Every January, many people start working out, hoping to lose weight. But as studies attest, exercise often produces little or no weight loss — and even weight gain — and resolutions are soon abandoned. But new science suggests that if you stick with the right kind of exercise, you may change how your body interacts with food. It’s more than a matter of burning calories; exercise also affects hormones.
A 2012 study from the University of Wyoming looked at a group of women who either ran or walked and, on alternate days, sat quietly for an hour. After the running, walking or sitting, researchers drew blood to test for the levels of certain hormones and then directed the women to a room with a buffet. Human appetite is complicated, driven by signals from the brain, gut, fat cells, glands, genes and psyche. But certain appetite-related hormones, in particular ghrelin, which stimulates hunger, are known to be instrumental in determining how much we consume.
Studies have shown that exercise typically increases the production of ghrelin. Workouts make you hungry. In the Wyoming study, when the women ran, their ghrelin levels spiked, which should have meant they would attack the buffet with gusto. But they didn’t. In fact, after running they consumed several hundred fewer calories than they burned.
Their restraint, the researchers said, was due to a concomitant increase in other hormones that initiate satiety. These hormones, only recently discovered and still not well understood, tell the body that it has taken in enough fuel; it can stop eating. The augmented levels of the satiety hormones, the authors write, “muted” the message from ghrelin. Sitting and, notably, walking did not change the blood levels of the women’s satiety hormones, and the walkers overate, consuming more calories at the buffet than they had burned.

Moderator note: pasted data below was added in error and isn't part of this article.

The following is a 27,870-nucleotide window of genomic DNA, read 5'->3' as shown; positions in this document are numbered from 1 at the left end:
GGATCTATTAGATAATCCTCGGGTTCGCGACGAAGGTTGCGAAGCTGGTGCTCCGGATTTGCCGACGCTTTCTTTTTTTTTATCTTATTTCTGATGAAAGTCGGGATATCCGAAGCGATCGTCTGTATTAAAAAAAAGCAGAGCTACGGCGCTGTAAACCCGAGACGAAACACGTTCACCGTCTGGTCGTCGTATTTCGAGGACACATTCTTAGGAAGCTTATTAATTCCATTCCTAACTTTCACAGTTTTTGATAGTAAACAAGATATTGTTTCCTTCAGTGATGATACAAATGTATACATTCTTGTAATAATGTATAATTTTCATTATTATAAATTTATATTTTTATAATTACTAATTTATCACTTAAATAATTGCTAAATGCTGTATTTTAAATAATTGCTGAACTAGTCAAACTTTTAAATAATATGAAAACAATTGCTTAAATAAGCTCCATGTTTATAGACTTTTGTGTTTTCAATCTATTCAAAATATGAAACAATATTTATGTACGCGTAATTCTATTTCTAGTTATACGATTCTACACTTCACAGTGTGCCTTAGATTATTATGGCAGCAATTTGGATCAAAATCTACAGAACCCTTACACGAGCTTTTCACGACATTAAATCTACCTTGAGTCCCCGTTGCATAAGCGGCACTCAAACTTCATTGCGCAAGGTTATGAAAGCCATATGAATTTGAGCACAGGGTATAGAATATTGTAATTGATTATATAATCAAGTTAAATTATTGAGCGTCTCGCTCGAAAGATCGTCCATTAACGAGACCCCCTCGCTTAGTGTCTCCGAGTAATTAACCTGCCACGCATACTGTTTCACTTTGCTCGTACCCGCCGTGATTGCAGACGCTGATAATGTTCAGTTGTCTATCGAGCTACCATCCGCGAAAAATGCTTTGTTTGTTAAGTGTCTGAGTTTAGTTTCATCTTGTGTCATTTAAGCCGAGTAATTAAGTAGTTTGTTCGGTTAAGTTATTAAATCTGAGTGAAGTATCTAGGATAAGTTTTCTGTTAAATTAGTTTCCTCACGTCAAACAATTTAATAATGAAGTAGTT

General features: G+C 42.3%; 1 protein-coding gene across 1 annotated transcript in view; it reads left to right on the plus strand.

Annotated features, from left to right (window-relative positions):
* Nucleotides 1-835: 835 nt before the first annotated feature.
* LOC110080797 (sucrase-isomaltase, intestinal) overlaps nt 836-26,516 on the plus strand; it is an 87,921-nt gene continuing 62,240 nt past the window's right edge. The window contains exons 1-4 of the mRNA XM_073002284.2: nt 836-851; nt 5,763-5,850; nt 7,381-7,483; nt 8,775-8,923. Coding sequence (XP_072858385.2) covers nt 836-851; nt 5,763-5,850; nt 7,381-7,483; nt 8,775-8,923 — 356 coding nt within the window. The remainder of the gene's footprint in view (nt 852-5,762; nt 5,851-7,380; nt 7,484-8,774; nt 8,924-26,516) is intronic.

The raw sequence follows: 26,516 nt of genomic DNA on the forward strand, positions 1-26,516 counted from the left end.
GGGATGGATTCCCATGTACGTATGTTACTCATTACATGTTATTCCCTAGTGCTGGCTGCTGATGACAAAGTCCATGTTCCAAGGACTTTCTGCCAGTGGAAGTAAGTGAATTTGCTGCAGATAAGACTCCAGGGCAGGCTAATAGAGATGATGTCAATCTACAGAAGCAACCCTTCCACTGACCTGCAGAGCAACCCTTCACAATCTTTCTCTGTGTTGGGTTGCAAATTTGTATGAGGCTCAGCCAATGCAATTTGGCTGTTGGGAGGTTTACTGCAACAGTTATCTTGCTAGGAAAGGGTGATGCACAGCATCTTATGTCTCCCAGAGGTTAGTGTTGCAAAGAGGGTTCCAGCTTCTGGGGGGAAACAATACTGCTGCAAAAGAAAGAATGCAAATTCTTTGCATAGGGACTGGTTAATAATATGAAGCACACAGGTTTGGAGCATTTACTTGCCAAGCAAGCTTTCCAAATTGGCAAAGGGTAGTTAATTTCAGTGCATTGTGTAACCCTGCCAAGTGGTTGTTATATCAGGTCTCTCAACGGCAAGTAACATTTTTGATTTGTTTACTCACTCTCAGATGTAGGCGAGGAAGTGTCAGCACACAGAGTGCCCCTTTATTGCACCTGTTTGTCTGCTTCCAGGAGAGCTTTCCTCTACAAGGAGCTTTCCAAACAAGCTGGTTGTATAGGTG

A related study published in December looked at the effects of moderate exercise, the equivalent of brisk jogging. It found that after 12 weeks, formerly sedentary, overweight men and women began recognizing, without consciously knowing it, that they should not overeat.
Researchers gave volunteers doctored milkshakes. Some contained maltodextrin, a flavorless sweetener that packed 600 calories into the drinks. The others, without maltodextrin, had 246 calories. Before beginning the exercise program, the volunteers ate more at a buffet lunch and throughout the rest of the day after drinking the high-calorie shake than when they were given the lower-calorie version. Their appetite regulation was out of whack.
But after three months of exercise, the volunteers consumed fewer calories throughout the day when they had the high-calorie shake than the lower-calorie one. Exercise “improves the body’s ability to judge the amount of calories consumed and to adjust for that afterward,” says Catia Martins, a professor at the Norwegian University of Science and Technology in Trondheim, who led the study.
But not all exercise. Running, it would seem, better hones the body’s satiety mechanisms than walking. And longevity counts. You need to stick with the program for several months, Martins says, to truly fine-tune appetite control.